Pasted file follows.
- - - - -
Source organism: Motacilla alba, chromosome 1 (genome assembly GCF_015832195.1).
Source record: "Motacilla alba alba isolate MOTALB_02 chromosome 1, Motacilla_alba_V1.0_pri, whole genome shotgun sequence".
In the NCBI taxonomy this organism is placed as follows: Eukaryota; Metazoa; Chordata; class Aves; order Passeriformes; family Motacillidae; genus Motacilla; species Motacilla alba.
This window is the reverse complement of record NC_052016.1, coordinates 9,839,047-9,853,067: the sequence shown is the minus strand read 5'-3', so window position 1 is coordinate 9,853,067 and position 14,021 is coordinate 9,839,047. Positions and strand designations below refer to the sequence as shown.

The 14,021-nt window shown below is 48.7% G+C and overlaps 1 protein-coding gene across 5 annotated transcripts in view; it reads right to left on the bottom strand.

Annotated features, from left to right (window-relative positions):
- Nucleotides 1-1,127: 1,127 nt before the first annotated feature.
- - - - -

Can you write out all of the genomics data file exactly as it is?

Source organism: Motacilla alba, chromosome 1 (genome assembly GCF_015832195.1).
Source record: "Motacilla alba alba isolate MOTALB_02 chromosome 1, Motacilla_alba_V1.0_pri, whole genome shotgun sequence".
In the NCBI taxonomy this organism is placed as follows: Eukaryota; Metazoa; Chordata; class Aves; order Passeriformes; family Motacillidae; genus Motacilla; species Motacilla alba.
This window is the reverse complement of record NC_052016.1, coordinates 9,839,047-9,853,067: the sequence shown is the minus strand read 5'-3', so window position 1 is coordinate 9,853,067 and position 14,021 is coordinate 9,839,047. Positions and strand designations below refer to the sequence as shown.

The 14,021-nt window shown below is 48.7% G+C and overlaps 1 protein-coding gene across 5 annotated transcripts in view; it reads right to left on the bottom strand.

Annotated features, from left to right (window-relative positions):
- Nucleotides 1-1,127: 1,127 nt before the first annotated feature.